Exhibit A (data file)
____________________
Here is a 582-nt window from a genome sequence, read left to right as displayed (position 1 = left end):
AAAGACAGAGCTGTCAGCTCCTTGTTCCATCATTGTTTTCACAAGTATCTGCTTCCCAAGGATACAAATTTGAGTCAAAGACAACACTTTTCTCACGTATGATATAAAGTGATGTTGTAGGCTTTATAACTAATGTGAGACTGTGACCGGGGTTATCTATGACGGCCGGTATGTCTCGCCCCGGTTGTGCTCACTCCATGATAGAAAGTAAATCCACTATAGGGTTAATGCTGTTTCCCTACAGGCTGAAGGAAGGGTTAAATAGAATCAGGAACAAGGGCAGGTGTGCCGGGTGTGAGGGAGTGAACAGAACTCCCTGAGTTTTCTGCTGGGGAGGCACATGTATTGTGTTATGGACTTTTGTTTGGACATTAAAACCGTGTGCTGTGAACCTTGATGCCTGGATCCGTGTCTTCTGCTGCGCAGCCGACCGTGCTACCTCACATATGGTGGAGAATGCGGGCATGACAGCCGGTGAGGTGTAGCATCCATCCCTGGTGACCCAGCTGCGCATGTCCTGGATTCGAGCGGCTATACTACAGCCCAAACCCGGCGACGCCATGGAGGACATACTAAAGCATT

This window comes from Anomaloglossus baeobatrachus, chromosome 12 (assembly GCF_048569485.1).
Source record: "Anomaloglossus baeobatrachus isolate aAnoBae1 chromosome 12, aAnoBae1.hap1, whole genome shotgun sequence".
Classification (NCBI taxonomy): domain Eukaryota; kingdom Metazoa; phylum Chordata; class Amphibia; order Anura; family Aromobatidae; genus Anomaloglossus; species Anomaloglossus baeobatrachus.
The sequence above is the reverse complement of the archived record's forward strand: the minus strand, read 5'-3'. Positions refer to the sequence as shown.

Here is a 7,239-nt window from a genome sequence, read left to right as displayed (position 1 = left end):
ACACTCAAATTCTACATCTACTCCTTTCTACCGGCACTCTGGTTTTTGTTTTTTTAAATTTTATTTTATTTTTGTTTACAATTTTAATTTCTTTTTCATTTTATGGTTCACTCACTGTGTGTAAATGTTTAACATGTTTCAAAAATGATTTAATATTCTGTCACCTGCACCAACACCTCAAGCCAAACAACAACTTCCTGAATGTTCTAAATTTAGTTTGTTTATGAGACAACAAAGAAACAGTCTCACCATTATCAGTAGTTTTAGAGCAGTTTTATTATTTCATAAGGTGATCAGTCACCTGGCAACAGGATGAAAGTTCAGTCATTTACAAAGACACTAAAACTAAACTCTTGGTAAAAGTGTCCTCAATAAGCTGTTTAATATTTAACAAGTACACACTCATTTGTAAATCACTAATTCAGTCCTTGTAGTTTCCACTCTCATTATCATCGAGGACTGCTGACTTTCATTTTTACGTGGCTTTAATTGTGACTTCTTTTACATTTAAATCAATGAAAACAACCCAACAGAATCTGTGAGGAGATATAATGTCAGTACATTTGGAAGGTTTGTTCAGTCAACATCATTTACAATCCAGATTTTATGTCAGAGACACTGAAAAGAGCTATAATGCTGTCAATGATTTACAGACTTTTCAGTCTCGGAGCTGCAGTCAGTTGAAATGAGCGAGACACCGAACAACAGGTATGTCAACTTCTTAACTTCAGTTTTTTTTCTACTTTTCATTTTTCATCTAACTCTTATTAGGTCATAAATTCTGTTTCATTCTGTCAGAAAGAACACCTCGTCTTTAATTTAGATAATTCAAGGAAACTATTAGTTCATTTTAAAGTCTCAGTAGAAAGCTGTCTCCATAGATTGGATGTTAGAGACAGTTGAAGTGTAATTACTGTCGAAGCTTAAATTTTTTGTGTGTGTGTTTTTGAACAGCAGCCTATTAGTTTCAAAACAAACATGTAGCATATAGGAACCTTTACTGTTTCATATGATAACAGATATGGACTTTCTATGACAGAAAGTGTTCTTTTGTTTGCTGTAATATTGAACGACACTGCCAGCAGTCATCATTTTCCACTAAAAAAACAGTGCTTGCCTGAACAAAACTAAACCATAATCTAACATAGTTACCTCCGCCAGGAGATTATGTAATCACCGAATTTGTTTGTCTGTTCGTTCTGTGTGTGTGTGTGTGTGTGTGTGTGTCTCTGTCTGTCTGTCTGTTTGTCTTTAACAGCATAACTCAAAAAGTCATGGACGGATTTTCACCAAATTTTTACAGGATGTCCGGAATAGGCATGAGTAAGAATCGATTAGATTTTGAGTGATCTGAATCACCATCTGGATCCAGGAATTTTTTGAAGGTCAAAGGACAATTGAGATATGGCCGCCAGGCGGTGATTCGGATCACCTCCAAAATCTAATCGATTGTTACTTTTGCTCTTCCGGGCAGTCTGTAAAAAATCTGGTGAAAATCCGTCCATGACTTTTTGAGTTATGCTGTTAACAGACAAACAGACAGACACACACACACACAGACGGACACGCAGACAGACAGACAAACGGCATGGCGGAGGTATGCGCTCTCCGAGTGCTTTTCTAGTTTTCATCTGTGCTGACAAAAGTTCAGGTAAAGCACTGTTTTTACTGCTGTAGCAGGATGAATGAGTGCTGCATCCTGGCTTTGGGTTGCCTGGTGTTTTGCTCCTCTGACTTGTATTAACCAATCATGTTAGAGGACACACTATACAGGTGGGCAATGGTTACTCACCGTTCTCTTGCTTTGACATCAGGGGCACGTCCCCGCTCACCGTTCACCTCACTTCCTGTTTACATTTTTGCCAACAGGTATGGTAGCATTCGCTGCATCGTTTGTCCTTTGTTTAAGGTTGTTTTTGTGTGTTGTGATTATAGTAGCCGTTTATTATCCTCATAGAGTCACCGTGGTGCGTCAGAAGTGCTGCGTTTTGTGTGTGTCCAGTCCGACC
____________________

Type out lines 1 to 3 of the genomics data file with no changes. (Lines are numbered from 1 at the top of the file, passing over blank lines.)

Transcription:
Here is a 582-nt window from a genome sequence, read left to right as displayed (position 1 = left end):
AAAGACAGAGCTGTCAGCTCCTTGTTCCATCATTGTTTTCACAAGTATCTGCTTCCCAAGGATACAAATTTGAGTCAAAGACAACACTTTTCTCACGTATGATATAAAGTGATGTTGTAGGCTTTATAACTAATGTGAGACTGTGACCGGGGTTATCTATGACGGCCGGTATGTCTCGCCCCGGTTGTGCTCACTCCATGATAGAAAGTAAATCCACTATAGGGTTAATGCTGTTTCCCTACAGGCTGAAGGAAGGGTTAAATAGAATCAGGAACAAGGGCAGGTGTGCCGGGTGTGAGGGAGTGAACAGAACTCCCTGAGTTTTCTGCTGGGGAGGCACATGTATTGTGTTATGGACTTTTGTTTGGACATTAAAACCGTGTGCTGTGAACCTTGATGCCTGGATCCGTGTCTTCTGCTGCGCAGCCGACCGTGCTACCTCACATATGGTGGAGAATGCGGGCATGACAGCCGGTGAGGTGTAGCATCCATCCCTGGTGACCCAGCTGCGCATGTCCTGGATTCGAGCGGCTATACTACAGCCCAAACCCGGCGACGCCATGGAGGACATACTAAAGCATT

This window comes from Anomaloglossus baeobatrachus, chromosome 12 (assembly GCF_048569485.1).